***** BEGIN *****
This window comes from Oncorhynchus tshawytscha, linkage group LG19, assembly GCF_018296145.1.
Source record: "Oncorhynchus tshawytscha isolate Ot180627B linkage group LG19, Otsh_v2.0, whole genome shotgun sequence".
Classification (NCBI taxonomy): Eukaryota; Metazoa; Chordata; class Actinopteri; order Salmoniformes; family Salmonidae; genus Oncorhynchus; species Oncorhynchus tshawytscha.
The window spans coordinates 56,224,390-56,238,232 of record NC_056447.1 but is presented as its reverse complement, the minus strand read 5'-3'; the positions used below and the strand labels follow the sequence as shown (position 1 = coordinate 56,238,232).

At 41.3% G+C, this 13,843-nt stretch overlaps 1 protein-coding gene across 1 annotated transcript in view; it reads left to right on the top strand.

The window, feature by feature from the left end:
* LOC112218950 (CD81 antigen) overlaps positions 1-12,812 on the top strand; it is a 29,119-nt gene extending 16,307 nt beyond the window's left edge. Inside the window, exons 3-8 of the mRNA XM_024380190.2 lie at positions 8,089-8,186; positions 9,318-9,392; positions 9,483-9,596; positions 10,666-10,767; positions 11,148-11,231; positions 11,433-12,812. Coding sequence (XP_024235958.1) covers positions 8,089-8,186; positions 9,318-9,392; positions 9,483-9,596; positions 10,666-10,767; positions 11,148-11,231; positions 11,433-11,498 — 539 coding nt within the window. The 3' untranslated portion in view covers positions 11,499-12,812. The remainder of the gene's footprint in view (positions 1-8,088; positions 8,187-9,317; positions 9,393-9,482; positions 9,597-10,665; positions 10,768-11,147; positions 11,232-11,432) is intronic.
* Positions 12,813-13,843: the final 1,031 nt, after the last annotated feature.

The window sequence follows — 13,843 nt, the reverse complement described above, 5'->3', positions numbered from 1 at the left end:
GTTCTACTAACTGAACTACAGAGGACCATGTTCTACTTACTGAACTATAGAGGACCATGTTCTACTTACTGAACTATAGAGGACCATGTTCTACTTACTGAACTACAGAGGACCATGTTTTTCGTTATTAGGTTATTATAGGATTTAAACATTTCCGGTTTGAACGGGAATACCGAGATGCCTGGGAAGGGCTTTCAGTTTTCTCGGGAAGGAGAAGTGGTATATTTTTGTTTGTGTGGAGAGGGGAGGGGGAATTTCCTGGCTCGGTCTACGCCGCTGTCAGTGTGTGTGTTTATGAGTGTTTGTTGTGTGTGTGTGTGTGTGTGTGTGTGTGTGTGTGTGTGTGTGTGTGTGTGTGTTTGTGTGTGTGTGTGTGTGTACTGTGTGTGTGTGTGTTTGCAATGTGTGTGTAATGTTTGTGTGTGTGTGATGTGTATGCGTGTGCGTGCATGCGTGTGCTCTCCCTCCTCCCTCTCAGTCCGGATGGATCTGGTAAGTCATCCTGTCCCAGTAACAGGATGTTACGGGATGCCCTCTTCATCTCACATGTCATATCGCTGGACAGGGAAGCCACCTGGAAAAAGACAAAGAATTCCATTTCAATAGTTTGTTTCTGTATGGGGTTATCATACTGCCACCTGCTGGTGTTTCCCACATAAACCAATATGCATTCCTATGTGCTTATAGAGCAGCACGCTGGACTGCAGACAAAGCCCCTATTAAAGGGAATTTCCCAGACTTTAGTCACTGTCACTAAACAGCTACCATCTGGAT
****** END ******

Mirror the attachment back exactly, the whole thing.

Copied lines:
This window comes from Oncorhynchus tshawytscha, linkage group LG19, assembly GCF_018296145.1.
Source record: "Oncorhynchus tshawytscha isolate Ot180627B linkage group LG19, Otsh_v2.0, whole genome shotgun sequence".
Classification (NCBI taxonomy): Eukaryota; Metazoa; Chordata; class Actinopteri; order Salmoniformes; family Salmonidae; genus Oncorhynchus; species Oncorhynchus tshawytscha.
The window spans coordinates 56,224,390-56,238,232 of record NC_056447.1 but is presented as its reverse complement, the minus strand read 5'-3'; the positions used below and the strand labels follow the sequence as shown (position 1 = coordinate 56,238,232).

At 41.3% G+C, this 13,843-nt stretch overlaps 1 protein-coding gene across 1 annotated transcript in view; it reads left to right on the top strand.

The window, feature by feature from the left end:
* LOC112218950 (CD81 antigen) overlaps positions 1-12,812 on the top strand; it is a 29,119-nt gene extending 16,307 nt beyond the window's left edge. Inside the window, exons 3-8 of the mRNA XM_024380190.2 lie at positions 8,089-8,186; positions 9,318-9,392; positions 9,483-9,596; positions 10,666-10,767; positions 11,148-11,231; positions 11,433-12,812. Coding sequence (XP_024235958.1) covers positions 8,089-8,186; positions 9,318-9,392; positions 9,483-9,596; positions 10,666-10,767; positions 11,148-11,231; positions 11,433-11,498 — 539 coding nt within the window. The 3' untranslated portion in view covers positions 11,499-12,812. The remainder of the gene's footprint in view (positions 1-8,088; positions 8,187-9,317; positions 9,393-9,482; positions 9,597-10,665; positions 10,768-11,147; positions 11,232-11,432) is intronic.
* Positions 12,813-13,843: the final 1,031 nt, after the last annotated feature.

The window sequence follows — 13,843 nt, the reverse complement described above, 5'->3', positions numbered from 1 at the left end:
GTTCTACTAACTGAACTACAGAGGACCATGTTCTACTTACTGAACTATAGAGGACCATGTTCTACTTACTGAACTATAGAGGACCATGTTCTACTTACTGAACTACAGAGGACCATGTTTTTCGTTATTAGGTTATTATAGGATTTAAACATTTCCGGTTTGAACGGGAATACCGAGATGCCTGGGAAGGGCTTTCAGTTTTCTCGGGAAGGAGAAGTGGTATATTTTTGTTTGTGTGGAGAGGGGAGGGGGAATTTCCTGGCTCGGTCTACGCCGCTGTCAGTGTGTGTGTTTATGAGTGTTTGTTGTGTGTGTGTGTGTGTGTGTGTGTGTGTGTGTGTGTGTGTGTGTGTGTGTGTTTGTGTGTGTGTGTGTGTGTACTGTGTGTGTGTGTGTTTGCAATGTGTGTGTAATGTTTGTGTGTGTGTGATGTGTATGCGTGTGCGTGCATGCGTGTGCTCTCCCTCCTCCCTCTCAGTCCGGATGGATCTGGTAAGTCATCCTGTCCCAGTAACAGGATGTTACGGGATGCCCTCTTCATCTCACATGTCATATCGCTGGACAGGGAAGCCACCTGGAAAAAGACAAAGAATTCCATTTCAATAGTTTGTTTCTGTATGGGGTTATCATACTGCCACCTGCTGGTGTTTCCCACATAAACCAATATGCATTCCTATGTGCTTATAGAGCAGCACGCTGGACTGCAGACAAAGCCCCTATTAAAGGGAATTTCCCAGACTTTAGTCACTGTCACTAAACAGCTACCATCTGGAT